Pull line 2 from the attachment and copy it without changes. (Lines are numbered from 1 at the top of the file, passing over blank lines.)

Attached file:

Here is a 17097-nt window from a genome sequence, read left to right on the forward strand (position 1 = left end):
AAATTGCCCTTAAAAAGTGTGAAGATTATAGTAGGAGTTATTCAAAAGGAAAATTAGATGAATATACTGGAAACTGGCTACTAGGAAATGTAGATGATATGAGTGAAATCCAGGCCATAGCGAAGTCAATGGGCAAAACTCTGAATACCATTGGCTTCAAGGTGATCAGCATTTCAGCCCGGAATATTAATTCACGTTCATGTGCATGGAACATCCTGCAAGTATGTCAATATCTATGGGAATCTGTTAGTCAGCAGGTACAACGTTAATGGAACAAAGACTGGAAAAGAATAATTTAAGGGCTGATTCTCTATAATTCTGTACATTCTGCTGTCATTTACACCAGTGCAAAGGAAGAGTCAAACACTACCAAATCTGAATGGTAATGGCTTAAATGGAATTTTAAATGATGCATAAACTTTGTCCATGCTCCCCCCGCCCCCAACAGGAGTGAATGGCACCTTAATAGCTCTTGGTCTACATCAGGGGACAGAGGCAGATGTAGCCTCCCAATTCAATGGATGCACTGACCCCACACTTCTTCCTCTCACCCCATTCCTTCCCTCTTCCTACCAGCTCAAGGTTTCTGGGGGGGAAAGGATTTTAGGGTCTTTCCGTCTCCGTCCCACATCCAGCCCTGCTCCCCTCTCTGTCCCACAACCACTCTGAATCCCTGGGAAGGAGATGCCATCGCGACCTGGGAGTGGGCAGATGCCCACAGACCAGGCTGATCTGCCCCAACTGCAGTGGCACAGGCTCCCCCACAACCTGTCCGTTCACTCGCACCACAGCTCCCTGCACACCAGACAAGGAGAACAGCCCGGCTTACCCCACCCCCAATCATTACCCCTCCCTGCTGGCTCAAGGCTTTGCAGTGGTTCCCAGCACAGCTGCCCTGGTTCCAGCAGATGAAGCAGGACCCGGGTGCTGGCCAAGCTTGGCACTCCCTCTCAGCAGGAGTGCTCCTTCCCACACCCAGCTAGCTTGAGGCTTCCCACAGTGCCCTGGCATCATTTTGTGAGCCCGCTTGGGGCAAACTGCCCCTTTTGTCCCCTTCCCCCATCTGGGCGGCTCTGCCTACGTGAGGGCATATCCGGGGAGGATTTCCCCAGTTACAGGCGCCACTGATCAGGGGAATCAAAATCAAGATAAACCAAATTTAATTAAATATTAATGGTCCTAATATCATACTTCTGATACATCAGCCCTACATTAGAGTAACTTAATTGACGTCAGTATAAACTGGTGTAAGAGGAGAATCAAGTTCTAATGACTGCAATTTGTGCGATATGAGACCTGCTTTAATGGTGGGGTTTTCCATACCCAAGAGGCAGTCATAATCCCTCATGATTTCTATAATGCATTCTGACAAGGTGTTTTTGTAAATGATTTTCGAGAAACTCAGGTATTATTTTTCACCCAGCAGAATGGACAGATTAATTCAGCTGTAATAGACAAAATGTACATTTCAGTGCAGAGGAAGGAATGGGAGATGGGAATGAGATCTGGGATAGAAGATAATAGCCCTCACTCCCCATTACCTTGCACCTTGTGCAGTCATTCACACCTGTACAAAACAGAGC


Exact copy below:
AAATTGCCCTTAAAAAGTGTGAAGATTATAGTAGGAGTTATTCAAAAGGAAAATTAGATGAATATACTGGAAACTGGCTACTAGGAAATGTAGATGATATGAGTGAAATCCAGGCCATAGCGAAGTCAATGGGCAAAACTCTGAATACCATTGGCTTCAAGGTGATCAGCATTTCAGCCCGGAATATTAATTCACGTTCATGTGCATGGAACATCCTGCAAGTATGTCAATATCTATGGGAATCTGTTAGTCAGCAGGTACAACGTTAATGGAACAAAGACTGGAAAAGAATAATTTAAGGGCTGATTCTCTATAATTCTGTACATTCTGCTGTCATTTACACCAGTGCAAAGGAAGAGTCAAACACTACCAAATCTGAATGGTAATGGCTTAAATGGAATTTTAAATGATGCATAAACTTTGTCCATGCTCCCCCCGCCCCCAACAGGAGTGAATGGCACCTTAATAGCTCTTGGTCTACATCAGGGGACAGAGGCAGATGTAGCCTCCCAATTCAATGGATGCACTGACCCCACACTTCTTCCTCTCACCCCATTCCTTCCCTCTTCCTACCAGCTCAAGGTTTCTGGGGGGGAAAGGATTTTAGGGTCTTTCCGTCTCCGTCCCACATCCAGCCCTGCTCCCCTCTCTGTCCCACAACCACTCTGAATCCCTGGGAAGGAGATGCCATCGCGACCTGGGAGTGGGCAGATGCCCACAGACCAGGCTGATCTGCCCCAACTGCAGTGGCACAGGCTCCCCCACAACCTGTCCGTTCACTCGCACCACAGCTCCCTGCACACCAGACAAGGAGAACAGCCCGGCTTACCCCACCCCCAATCATTACCCCTCCCTGCTGGCTCAAGGCTTTGCAGTGGTTCCCAGCACAGCTGCCCTGGTTCCAGCAGATGAAGCAGGACCCGGGTGCTGGCCAAGCTTGGCACTCCCTCTCAGCAGGAGTGCTCCTTCCCACACCCAGCTAGCTTGAGGCTTCCCACAGTGCCCTGGCATCATTTTGTGAGCCCGCTTGGGGCAAACTGCCCCTTTTGTCCCCTTCCCCCATCTGGGCGGCTCTGCCTACGTGAGGGCATATCCGGGGAGGATTTCCCCAGTTACAGGCGCCACTGATCAGGGGAATCAAAATCAAGATAAACCAAATTTAATTAAATATTAATGGTCCTAATATCATACTTCTGATACATCAGCCCTACATTAGAGTAACTTAATTGACGTCAGTATAAACTGGTGTAAGAGGAGAATCAAGTTCTAATGACTGCAATTTGTGCGATATGAGACCTGCTTTAATGGTGGGGTTTTCCATACCCAAGAGGCAGTCATAATCCCTCATGATTTCTATAATGCATTCTGACAAGGTGTTTTTGTAAATGATTTTCGAGAAACTCAGGTATTATTTTTCACCCAGCAGAATGGACAGATTAATTCAGCTGTAATAGACAAAATGTACATTTCAGTGCAGAGGAAGGAATGGGAGATGGGAATGAGATCTGGGATAGAAGATAATAGCCCTCACTCCCCATTACCTTGCACCTTGTGCAGTCATTCACACCTGTACAAAACAGAGC